Now that I was a certified pro with two minutes of experience, I again raised the bed one-half turn, inserted the oak and the machine just hummed. Now that I had three minutes of experience, I cranked the roller another half- turn and inserted the oak. Yep, the machine hummed until one of the knots in the wood let go and then BANG, it sounded like someone had shot me. I turned off the machine, caught my breath, and as I had no pain and no traces of blood, I investigated what happened. Yep, one of the knots had broken loose. I now had four whole minutes of experience. I was on a roll. In the years to come, I would look back at that experience as my initiation into the craft of woodworking.
“Lady in Need” superseded by Hurricane Katrina
Anyone for a quiet afternoon in a porch swing? Jim built it with his Woodmaster.
“In March of 2006, Lynn and I took a hiatus from restoration and spent three weeks in Past Christian and Waveland, Mississippi at the request of the Four Square Church. They needed me to work on donated RV’s, the church, and parishioners’ homes. Occasionally, they loaned me out to Habitat for Humanity and other groups to resolve special problems. I went through all my RV parts, hardware, and materials (molding, 2×4′s, etc.) in two days then salvaged whatever materials I could find. I brought all the tools I felt I would need, but without supplies, some of the work did not even get started. My God, what an absolute disaster. I am glad we were able to help.”
Post Katrina, our restoration project continued.
Over the past 10 years, I replaced a roller and a drive chain on my 725 and that is it. My machine has NEVER been inoperative. I have some of my molding knives sharpened yearly, and I have my planer knives sharpened about three or four times a year. I have replaced my planer knives three times, because I run the planer between six to eight hours a day on weekends and three to four hours nightly.
Why do I run it so much? I have created many hundreds of board feet of Crown Molding, Picture Molding, Chair Rail, Wainscoting, Casement, Baseboard, Plinth Blocks and Quarter Round. I also built my porch swing, two arbors, two yard benches, and six Adirondack chairs. When you have the right tool (Woodmaster 725) and several how-to books, you can build anything.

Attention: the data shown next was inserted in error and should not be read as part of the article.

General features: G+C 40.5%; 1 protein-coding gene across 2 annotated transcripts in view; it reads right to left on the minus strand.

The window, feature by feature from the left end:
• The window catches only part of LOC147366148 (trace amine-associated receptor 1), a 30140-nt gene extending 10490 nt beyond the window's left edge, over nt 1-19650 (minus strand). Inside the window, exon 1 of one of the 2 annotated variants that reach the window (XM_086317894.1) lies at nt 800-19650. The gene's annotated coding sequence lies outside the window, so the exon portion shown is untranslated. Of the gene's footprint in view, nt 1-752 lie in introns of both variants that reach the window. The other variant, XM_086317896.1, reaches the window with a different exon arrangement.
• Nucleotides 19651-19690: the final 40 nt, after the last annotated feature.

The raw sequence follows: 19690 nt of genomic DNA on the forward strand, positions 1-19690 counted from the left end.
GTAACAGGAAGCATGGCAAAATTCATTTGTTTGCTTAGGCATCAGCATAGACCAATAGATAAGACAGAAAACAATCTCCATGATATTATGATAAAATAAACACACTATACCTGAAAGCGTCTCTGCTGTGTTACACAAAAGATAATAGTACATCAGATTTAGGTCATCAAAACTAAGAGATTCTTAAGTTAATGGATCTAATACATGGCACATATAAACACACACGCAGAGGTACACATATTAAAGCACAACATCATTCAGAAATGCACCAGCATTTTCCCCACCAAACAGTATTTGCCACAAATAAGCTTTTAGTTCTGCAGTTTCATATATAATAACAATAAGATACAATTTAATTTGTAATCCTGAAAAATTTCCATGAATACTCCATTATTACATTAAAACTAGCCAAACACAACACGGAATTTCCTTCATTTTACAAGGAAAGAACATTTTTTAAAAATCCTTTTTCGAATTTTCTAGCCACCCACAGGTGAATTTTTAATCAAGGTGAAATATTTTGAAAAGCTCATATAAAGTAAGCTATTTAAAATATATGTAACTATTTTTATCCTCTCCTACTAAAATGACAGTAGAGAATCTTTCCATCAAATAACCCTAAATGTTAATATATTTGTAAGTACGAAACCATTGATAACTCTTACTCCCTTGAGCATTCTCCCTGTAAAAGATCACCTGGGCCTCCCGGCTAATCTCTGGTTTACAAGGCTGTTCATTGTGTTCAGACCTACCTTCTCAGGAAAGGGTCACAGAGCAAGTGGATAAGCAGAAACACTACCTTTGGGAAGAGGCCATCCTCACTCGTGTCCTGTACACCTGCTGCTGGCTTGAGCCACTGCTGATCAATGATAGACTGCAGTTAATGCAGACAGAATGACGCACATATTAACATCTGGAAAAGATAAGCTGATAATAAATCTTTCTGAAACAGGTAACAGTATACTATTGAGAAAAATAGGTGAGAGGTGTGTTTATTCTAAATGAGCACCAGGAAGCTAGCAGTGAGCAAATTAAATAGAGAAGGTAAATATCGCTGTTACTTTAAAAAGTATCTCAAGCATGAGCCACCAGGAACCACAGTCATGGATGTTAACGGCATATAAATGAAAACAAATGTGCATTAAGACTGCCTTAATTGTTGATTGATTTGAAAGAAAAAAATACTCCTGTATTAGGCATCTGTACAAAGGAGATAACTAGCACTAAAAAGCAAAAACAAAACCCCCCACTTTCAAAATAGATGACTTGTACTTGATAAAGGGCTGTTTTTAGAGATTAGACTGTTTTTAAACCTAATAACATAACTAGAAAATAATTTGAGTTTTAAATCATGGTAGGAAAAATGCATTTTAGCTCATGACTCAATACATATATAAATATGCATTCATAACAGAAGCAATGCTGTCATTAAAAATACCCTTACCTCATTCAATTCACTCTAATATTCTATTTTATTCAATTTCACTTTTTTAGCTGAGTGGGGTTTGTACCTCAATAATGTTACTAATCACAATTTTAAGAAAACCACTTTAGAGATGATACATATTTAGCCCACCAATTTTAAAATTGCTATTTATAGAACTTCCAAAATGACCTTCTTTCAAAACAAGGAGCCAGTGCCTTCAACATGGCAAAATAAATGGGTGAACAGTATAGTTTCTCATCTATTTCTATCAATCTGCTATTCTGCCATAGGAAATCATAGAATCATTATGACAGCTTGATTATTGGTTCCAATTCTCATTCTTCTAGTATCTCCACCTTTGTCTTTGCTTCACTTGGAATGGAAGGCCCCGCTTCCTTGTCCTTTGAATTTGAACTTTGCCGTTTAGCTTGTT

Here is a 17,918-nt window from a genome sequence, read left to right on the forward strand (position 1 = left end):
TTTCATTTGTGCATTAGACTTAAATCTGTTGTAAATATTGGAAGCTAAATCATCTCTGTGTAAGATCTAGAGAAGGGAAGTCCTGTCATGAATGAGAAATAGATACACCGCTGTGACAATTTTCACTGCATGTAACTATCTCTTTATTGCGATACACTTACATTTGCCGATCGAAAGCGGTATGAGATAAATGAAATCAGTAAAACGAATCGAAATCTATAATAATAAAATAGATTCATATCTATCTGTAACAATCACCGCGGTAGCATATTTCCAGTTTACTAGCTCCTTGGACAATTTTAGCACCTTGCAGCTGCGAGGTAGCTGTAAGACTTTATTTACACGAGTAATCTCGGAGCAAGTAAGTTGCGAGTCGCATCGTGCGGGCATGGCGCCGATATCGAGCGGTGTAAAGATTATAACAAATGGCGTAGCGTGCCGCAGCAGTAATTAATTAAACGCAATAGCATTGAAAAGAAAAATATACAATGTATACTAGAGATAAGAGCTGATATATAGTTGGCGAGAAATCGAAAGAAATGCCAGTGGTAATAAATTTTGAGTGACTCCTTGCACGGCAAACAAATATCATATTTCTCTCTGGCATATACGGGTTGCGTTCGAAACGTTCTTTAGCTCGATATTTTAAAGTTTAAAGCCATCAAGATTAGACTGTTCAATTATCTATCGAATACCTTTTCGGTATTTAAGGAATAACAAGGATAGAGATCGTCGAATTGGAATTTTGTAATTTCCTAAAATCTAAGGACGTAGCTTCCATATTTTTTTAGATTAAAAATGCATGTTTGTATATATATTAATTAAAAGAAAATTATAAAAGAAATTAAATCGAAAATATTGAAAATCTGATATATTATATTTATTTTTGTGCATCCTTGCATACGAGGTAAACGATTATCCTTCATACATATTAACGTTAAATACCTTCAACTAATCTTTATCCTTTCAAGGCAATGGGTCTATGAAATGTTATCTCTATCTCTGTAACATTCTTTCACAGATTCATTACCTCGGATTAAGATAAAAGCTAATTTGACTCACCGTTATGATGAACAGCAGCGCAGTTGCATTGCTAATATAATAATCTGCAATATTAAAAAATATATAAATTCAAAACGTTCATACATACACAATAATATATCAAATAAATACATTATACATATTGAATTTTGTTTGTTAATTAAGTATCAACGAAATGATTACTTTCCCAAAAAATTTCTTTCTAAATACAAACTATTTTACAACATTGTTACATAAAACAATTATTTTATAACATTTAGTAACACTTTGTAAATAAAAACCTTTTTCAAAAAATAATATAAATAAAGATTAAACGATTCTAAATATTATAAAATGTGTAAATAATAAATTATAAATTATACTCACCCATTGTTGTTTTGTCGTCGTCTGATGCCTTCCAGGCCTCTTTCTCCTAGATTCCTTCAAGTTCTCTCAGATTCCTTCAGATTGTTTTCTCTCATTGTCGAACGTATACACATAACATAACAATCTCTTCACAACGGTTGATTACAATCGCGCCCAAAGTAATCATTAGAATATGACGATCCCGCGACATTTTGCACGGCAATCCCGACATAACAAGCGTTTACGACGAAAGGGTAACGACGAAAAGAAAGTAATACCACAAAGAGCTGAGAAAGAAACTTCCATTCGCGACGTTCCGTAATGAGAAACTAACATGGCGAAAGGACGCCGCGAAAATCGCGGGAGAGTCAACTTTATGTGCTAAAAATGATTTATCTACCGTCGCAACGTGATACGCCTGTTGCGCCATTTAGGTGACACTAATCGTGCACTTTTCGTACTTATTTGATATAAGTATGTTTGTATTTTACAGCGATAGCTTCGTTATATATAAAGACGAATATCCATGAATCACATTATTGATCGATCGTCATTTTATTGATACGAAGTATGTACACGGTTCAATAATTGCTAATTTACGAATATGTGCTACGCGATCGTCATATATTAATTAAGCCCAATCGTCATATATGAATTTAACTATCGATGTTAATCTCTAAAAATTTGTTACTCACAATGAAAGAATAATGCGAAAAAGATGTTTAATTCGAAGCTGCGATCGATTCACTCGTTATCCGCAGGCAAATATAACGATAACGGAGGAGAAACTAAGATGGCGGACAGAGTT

Jim created this handsome built-in bookshelf in their home’s library.
In 2012, I built a 12’ x 8’ x 13” bookcase using my Woodmaster 725 Molder/Planer. In addition, because all the existing oak flooring was severely damage, I created over 2,000 square feet of flooring. I installed all the molding and the flooring! Try to find a square corner in a 140-year-old house with a log foundation. This is also the timeframe when I started using different knives to make unique molding to use around my windows and the bookcase. You need to try this!
Daren and the 725
For a little over a year, I was too ill to do any work on the house or use the 725 so a friend of mine, Daren Pautzke (right in picture), asked to learn how to run the machine. I taught him everything about the machine including how to tune it up and replace parts. He ran the planer six days a week for one complete summer. Then I had him start creating additional molding that I mentioned above. Fortunate for me, he is an extremely detail oriented person. He is considering starting a business using the 725. OUR WOODMASTER 725 MADE US MONEY BY SAVING US MONEY.
Why are we doing this?
If you are wondering why we put so much effort into restoring this ‘Lady in Need,’ about a year after purchasing the 725 we decided to use our home as a vacation rental, which it is now. We call it ‘our guaranteed 401K retirement plan’. We are the owner operators of ‘Whisper Rock Victorian Dreams Vacation Home,’ a lakefront property in Belleville, WI. Look at the moldings on our website. If you have any questions about how we did it, e-mail or call us.
Are you wondering why someone would want to rent our beautifully restored vacation rental? Well, among other things, we have a haunted home with a long ghost log on our website. In addition to that, we have, per the Wisconsin Historical Society, a property where they found artifacts of a Native American encampment where numerous burial mounds exist. If that is not enough, we have found artifacts in our attic that suggests that our home, at one time, was a station for the Underground Railroad. Add that to the 725 custom molding, flooring, antiques and a large wrap-around porch, and it is an exceptional Vacation Rental thanks to my Woodmaster 725 Molder/Planer. Thanks Woodmaster!
— Jim Magrone & Lynn Owen, Woodmaster 725 Planer/Molder Owners
Whisper Rock Victorian Dreams Vacation Home, 140 River St., Belleville Wisconsin, 53508 608-424-3442 E-mail: firstname.lastname@example.org